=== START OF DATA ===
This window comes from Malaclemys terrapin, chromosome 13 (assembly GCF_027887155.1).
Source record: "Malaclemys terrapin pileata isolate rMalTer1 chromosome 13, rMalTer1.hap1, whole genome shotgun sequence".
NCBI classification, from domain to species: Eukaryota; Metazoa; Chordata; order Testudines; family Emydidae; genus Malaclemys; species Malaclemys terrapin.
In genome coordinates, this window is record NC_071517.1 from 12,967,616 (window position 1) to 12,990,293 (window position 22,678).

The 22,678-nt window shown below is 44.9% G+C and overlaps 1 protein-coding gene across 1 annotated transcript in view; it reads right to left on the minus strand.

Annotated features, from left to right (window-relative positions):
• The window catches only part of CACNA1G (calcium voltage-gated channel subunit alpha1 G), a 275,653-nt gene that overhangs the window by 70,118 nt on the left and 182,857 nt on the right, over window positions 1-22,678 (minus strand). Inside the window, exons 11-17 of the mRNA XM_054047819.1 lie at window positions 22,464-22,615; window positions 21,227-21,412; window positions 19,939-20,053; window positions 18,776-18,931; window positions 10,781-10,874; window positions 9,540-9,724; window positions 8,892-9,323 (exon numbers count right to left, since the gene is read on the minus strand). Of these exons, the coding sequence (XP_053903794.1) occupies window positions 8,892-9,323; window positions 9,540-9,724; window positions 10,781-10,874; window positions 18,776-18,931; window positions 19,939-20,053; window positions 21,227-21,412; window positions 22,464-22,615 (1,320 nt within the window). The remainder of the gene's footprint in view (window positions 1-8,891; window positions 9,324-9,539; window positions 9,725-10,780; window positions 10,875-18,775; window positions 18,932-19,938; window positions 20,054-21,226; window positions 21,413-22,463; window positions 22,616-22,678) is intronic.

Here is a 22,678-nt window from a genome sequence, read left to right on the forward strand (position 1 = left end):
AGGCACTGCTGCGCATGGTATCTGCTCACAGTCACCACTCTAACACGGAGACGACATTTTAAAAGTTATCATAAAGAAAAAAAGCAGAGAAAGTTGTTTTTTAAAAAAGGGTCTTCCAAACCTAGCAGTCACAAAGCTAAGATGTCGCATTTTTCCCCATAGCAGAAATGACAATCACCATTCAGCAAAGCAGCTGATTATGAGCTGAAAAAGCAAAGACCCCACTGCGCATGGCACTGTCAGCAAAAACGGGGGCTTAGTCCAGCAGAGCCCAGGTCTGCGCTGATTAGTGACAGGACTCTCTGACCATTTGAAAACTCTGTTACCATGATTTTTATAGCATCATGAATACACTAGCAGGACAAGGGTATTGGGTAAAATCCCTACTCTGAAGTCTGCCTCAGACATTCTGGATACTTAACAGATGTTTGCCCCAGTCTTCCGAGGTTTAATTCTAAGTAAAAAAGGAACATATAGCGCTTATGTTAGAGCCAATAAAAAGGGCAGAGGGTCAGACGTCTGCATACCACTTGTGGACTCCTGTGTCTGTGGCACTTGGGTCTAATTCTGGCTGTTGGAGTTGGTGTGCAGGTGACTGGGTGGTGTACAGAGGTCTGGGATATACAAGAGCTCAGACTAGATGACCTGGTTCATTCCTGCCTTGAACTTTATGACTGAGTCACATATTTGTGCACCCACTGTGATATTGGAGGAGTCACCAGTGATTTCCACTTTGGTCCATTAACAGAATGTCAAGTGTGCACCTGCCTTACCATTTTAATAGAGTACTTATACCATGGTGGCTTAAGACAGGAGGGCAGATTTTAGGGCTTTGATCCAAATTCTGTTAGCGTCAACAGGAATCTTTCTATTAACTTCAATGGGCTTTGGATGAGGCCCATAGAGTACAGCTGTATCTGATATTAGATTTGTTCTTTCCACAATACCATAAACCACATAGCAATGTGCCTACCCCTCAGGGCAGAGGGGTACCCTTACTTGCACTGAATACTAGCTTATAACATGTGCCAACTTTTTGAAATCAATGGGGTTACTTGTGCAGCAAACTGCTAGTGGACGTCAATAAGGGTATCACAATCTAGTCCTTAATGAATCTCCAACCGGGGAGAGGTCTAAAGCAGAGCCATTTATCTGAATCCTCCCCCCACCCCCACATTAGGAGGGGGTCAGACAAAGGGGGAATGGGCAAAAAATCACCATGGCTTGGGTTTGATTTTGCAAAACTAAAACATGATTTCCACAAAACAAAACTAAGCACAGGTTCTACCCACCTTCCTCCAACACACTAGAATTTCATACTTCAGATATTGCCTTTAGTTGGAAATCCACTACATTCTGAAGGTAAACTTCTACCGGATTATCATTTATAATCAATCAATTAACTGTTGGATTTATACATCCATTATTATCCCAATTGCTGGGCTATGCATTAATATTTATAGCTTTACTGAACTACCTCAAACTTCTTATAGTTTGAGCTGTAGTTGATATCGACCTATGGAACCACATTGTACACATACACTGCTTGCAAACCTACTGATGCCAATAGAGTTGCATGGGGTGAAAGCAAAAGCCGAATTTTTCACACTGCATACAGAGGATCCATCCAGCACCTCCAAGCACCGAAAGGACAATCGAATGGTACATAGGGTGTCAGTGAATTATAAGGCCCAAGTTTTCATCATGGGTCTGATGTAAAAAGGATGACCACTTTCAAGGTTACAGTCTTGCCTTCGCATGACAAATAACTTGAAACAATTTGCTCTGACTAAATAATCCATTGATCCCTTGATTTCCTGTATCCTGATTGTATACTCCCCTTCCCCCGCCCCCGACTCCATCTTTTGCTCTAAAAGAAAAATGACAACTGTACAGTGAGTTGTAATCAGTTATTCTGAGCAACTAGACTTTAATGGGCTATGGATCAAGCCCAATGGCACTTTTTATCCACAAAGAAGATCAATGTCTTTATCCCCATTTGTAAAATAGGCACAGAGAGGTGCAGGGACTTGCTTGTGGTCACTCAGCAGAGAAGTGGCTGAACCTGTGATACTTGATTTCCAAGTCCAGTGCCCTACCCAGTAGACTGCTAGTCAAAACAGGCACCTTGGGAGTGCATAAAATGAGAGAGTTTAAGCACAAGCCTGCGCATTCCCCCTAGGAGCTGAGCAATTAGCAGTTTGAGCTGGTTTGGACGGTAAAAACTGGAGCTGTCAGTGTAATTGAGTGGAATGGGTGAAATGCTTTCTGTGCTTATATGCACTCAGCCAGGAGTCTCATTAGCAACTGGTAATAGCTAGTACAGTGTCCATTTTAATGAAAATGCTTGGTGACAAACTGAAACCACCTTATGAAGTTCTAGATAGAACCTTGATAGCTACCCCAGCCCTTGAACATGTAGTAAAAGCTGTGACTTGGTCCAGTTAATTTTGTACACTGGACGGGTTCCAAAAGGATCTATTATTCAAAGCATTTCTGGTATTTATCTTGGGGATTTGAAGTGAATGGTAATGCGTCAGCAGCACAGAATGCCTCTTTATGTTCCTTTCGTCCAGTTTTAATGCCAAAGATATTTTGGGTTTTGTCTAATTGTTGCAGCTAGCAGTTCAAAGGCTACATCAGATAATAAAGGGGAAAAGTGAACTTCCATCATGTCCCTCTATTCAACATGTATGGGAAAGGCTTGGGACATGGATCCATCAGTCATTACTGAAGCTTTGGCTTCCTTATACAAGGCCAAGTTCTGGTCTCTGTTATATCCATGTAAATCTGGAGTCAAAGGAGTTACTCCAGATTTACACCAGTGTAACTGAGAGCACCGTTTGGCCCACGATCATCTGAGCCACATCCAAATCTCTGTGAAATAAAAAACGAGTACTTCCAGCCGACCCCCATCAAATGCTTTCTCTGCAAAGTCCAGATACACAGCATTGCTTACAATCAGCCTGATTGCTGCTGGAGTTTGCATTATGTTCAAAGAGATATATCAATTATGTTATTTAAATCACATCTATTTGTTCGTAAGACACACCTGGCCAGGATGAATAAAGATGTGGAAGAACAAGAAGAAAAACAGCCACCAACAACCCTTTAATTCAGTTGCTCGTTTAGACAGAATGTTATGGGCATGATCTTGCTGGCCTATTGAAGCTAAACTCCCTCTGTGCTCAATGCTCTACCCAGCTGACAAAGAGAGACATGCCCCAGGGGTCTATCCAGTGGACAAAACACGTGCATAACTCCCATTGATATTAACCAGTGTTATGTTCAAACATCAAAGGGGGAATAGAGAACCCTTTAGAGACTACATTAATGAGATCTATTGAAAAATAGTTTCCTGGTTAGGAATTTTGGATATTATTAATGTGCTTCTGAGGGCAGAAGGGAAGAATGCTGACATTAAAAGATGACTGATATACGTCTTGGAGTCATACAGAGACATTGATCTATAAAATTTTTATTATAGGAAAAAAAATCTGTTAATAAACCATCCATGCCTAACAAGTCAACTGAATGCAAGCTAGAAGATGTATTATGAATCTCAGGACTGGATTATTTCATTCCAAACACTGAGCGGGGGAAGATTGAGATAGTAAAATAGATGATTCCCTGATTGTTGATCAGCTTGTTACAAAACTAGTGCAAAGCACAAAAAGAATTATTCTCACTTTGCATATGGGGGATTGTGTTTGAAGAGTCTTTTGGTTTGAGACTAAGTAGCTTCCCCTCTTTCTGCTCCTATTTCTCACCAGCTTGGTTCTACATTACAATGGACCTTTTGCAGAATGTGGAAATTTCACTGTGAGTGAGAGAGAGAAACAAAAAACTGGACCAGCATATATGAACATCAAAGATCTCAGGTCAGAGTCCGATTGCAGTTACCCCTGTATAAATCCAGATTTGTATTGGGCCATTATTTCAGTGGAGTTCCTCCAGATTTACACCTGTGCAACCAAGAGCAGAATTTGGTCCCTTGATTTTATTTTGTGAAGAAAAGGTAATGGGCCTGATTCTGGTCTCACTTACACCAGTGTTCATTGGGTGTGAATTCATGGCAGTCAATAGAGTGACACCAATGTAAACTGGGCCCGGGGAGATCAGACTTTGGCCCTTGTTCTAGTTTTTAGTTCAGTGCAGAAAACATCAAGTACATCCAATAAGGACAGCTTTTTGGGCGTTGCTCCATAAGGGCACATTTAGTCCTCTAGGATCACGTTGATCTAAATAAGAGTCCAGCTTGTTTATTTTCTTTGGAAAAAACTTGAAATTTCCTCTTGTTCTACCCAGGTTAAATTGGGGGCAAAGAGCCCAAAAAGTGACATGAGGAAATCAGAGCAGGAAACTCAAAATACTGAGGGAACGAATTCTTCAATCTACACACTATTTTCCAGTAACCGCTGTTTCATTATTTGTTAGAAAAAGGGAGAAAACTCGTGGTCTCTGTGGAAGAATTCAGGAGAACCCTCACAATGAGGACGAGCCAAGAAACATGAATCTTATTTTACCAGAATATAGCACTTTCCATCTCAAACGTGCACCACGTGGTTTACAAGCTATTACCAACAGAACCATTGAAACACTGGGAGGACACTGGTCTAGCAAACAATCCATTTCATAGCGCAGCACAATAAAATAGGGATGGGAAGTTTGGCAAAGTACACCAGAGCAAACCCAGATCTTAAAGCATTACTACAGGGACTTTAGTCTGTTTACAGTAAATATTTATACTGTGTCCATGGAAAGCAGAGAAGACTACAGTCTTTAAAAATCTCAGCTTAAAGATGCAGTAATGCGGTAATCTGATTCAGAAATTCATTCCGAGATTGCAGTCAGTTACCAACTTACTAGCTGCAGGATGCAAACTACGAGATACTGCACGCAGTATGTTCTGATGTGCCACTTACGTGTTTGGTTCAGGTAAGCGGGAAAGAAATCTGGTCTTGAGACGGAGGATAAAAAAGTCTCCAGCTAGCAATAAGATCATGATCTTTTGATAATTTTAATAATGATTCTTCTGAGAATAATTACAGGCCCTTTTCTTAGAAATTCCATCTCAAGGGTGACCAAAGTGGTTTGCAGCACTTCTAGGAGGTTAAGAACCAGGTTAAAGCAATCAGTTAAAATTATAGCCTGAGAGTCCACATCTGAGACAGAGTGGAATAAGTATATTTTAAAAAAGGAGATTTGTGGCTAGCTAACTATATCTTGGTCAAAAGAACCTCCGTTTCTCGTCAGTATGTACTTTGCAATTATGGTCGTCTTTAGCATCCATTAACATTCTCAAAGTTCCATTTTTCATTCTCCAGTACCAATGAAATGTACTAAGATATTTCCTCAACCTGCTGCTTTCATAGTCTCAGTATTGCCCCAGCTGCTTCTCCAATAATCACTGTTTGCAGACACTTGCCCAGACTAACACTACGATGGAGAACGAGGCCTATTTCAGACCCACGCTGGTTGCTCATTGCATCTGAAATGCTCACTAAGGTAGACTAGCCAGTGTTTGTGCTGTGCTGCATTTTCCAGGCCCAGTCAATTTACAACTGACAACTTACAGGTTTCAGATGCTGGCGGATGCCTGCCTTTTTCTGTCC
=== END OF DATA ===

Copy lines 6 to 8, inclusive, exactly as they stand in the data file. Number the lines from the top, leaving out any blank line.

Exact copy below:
Annotated features, from left to right (window-relative positions):
• The window catches only part of CACNA1G (calcium voltage-gated channel subunit alpha1 G), a 275,653-nt gene that overhangs the window by 70,118 nt on the left and 182,857 nt on the right, over window positions 1-22,678 (minus strand). Inside the window, exons 11-17 of the mRNA XM_054047819.1 lie at window positions 22,464-22,615; window positions 21,227-21,412; window positions 19,939-20,053; window positions 18,776-18,931; window positions 10,781-10,874; window positions 9,540-9,724; window positions 8,892-9,323 (exon numbers count right to left, since the gene is read on the minus strand). Of these exons, the coding sequence (XP_053903794.1) occupies window positions 8,892-9,323; window positions 9,540-9,724; window positions 10,781-10,874; window positions 18,776-18,931; window positions 19,939-20,053; window positions 21,227-21,412; window positions 22,464-22,615 (1,320 nt within the window). The remainder of the gene's footprint in view (window positions 1-8,891; window positions 9,324-9,539; window positions 9,725-10,780; window positions 10,875-18,775; window positions 18,932-19,938; window positions 20,054-21,226; window positions 21,413-22,463; window positions 22,616-22,678) is intronic.

Here is a 22,678-nt window from a genome sequence, read left to right on the forward strand (position 1 = left end):